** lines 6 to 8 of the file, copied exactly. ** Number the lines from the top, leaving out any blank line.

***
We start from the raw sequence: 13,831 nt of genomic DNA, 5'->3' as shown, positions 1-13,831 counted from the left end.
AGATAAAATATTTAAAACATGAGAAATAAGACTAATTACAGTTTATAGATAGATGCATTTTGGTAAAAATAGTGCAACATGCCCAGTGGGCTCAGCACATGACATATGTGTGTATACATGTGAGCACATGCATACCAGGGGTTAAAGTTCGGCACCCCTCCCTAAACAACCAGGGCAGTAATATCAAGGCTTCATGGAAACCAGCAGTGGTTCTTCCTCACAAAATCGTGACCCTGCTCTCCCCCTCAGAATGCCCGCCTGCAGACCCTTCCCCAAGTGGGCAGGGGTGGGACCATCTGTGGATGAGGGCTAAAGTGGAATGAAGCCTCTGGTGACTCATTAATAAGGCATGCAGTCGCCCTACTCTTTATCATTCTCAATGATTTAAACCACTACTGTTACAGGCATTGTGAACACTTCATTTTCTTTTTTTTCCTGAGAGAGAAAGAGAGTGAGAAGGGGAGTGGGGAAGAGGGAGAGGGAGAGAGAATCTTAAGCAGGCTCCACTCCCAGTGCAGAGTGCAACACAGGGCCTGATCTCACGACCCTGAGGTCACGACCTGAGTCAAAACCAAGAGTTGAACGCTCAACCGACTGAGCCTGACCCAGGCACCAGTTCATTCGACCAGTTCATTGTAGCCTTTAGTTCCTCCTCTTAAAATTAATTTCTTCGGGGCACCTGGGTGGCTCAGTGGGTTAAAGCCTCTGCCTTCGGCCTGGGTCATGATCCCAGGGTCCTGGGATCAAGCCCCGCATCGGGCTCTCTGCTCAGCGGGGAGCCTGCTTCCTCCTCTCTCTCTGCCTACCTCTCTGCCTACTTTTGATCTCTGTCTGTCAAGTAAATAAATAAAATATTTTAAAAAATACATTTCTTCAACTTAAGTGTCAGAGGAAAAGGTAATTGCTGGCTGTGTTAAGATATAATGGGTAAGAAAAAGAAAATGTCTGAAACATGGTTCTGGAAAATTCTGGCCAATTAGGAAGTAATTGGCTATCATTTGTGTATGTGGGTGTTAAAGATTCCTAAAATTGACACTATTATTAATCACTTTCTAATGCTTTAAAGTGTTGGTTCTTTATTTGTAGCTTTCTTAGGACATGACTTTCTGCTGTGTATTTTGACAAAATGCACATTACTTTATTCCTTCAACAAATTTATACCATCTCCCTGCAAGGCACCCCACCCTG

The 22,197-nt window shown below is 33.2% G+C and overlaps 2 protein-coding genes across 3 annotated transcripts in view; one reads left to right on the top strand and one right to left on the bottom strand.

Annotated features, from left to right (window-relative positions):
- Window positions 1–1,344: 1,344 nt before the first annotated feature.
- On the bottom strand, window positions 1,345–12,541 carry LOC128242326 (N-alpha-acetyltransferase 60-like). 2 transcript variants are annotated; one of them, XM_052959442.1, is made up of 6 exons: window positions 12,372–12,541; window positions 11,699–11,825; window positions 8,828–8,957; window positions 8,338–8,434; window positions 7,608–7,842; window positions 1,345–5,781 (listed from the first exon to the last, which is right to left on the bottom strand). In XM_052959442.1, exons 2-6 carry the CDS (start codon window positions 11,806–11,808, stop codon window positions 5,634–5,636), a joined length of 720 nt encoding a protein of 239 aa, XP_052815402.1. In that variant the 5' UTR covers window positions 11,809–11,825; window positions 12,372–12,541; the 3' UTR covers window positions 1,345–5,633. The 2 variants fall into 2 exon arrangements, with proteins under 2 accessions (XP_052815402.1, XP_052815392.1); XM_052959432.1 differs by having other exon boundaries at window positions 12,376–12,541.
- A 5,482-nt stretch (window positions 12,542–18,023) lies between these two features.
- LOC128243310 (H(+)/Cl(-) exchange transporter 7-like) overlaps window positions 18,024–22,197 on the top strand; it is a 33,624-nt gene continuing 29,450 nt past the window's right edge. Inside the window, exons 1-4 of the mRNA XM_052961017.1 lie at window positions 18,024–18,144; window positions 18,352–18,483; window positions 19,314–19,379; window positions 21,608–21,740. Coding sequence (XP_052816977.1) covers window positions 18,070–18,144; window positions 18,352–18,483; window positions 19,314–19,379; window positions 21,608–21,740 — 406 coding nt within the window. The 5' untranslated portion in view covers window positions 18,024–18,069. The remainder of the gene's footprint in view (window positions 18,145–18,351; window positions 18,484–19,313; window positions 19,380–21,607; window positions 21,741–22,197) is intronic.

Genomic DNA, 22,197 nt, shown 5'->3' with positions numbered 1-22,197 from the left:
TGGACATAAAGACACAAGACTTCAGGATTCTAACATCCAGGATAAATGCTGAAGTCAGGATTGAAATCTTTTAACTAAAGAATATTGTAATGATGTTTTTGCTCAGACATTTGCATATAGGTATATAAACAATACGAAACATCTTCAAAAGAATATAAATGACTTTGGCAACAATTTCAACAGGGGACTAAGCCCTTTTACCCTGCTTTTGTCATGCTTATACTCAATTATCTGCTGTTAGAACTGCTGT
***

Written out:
- On the bottom strand, window positions 1,345–12,541 carry LOC128242326 (N-alpha-acetyltransferase 60-like). 2 transcript variants are annotated; one of them, XM_052959442.1, is made up of 6 exons: window positions 12,372–12,541; window positions 11,699–11,825; window positions 8,828–8,957; window positions 8,338–8,434; window positions 7,608–7,842; window positions 1,345–5,781 (listed from the first exon to the last, which is right to left on the bottom strand). In XM_052959442.1, exons 2-6 carry the CDS (start codon window positions 11,806–11,808, stop codon window positions 5,634–5,636), a joined length of 720 nt encoding a protein of 239 aa, XP_052815402.1. In that variant the 5' UTR covers window positions 11,809–11,825; window positions 12,372–12,541; the 3' UTR covers window positions 1,345–5,633. The 2 variants fall into 2 exon arrangements, with proteins under 2 accessions (XP_052815402.1, XP_052815392.1); XM_052959432.1 differs by having other exon boundaries at window positions 12,376–12,541.
- A 5,482-nt stretch (window positions 12,542–18,023) lies between these two features.
- LOC128243310 (H(+)/Cl(-) exchange transporter 7-like) overlaps window positions 18,024–22,197 on the top strand; it is a 33,624-nt gene continuing 29,450 nt past the window's right edge. Inside the window, exons 1-4 of the mRNA XM_052961017.1 lie at window positions 18,024–18,144; window positions 18,352–18,483; window positions 19,314–19,379; window positions 21,608–21,740. Coding sequence (XP_052816977.1) covers window positions 18,070–18,144; window positions 18,352–18,483; window positions 19,314–19,379; window positions 21,608–21,740 — 406 coding nt within the window. The 5' untranslated portion in view covers window positions 18,024–18,069. The remainder of the gene's footprint in view (window positions 18,145–18,351; window positions 18,484–19,313; window positions 19,380–21,607; window positions 21,741–22,197) is intronic.